What’s the solution? In a word, plants: Plants sheltering the earth during the big storms; plants slowing raindrops with their leaves; plants holding down the earth with their roots. In places, people have begun to restore critical sections of the old prairie. There was once 167 million acres of tall-grass prairie in the land where we now grow corn and soybeans, and less than .1 percent of that prairie remains.

When I asked Eugene Turner, a professor at Louisiana State University, about this, he sent me the Marsden Farm study, which offers a potential way to mimic the prairie while still turning a profit. Researchers mixed things up by adding some grasses into the usual rotation of corn and soy.

Successful demonstration projects like this are sometimes hard to scale — it’s a lot easier to get results when you have a team of researchers scrutinizing the fields than if you are just one farmer trying to figure it out as you go along. And in recent years farmers have been pushed by a strong market incentive to just plant as much corn as possible. But as corn prices come down, perhaps more farms will look for alternative methods.

I know farmers who are as on top of this stuff as can be, but I also know that I’m interacting with some of the smartest, most engaged farmers out there.

Read the whole thing. There are good links and interest charts as well.

Why Do Earthworms Come Out When it Rains?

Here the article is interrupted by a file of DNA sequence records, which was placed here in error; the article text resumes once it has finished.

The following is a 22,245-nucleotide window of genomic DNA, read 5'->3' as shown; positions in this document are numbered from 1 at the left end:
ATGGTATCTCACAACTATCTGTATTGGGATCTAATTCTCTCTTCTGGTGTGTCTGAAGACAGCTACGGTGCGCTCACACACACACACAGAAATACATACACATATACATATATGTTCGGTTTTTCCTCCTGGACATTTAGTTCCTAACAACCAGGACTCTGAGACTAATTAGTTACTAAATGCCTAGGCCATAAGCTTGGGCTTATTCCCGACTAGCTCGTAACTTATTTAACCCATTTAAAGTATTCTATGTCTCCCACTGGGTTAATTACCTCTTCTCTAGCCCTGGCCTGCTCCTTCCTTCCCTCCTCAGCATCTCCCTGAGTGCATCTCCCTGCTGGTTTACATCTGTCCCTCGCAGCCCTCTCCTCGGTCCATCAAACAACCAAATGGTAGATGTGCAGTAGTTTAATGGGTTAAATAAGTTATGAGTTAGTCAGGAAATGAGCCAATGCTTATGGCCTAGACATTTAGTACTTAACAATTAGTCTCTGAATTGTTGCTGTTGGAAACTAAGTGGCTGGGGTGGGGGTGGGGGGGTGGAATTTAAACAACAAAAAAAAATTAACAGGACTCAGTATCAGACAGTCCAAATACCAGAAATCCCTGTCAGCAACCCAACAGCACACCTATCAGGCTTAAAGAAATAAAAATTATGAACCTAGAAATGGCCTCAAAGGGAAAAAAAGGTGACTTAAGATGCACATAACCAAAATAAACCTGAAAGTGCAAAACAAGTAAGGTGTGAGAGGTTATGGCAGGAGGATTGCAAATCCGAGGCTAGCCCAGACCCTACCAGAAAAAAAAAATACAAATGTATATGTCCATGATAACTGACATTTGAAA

I’ve always wondered why earthworms come out of the ground when it rains.  I don’t know about you, but after a rain I can always find them on driveways and roads. Sometimes I’ll see thousands of them on a short stretch of road as if they are having some kind of mass annelid exodus from a field on one side of the road to the other. So what gives?

Earthworm on Pavement After Rain

At times I’ve wondered if a hard surface like concrete or asphalt provides a source of relative warmth over wet soil.  As it turns out the answer is pretty simple. They can’t breathe underground when the soil is saturated.  The air pockets in the soil fill up with water and worms basically breathe through their skin.  Teri Balser is an associate professor of soil and ecosystem ecology at UW-Madison and she says, “Oxygen from air or water passes directly from their outer cuticle into their blood vessels. Normally, soil has a mix of air and water — about 50 percent of the pore space in soil is air, the rest is water. Oxygen diffuses easily through air, and the soil stays aerobic because oxygen comes in from the surface.”

So that’s all there is to it, and now I know better. Rather than suffocate, the worms move elsewhere. I’d probably do the same thing. Hopefully, I won’t lay in the middle of a road and get squished though.

BUT!!

Earthworm in cover crop

Another article claims they may reveal themselves in such great ffnumbers following a rain for a number of other reasons.  Stemming from the possibility that “they can even survive several days fully submerged in water” some experts believe pounding rain may mimic the vibrations of worm eating predators causing the worms to surface.  Another thought is they may be using the wet conditions to travel longer distances overland than they could underground.  Since the surface is wet they don’t have to worry about drying out in the hot sun.

What’s your worm experience?  Why do you think the come out on a rainy day?

This post was orignally shared on The Farmer’s Life on April 6th, 2013.  View it now at “Why Do Earthworms Come Out When it Rains?”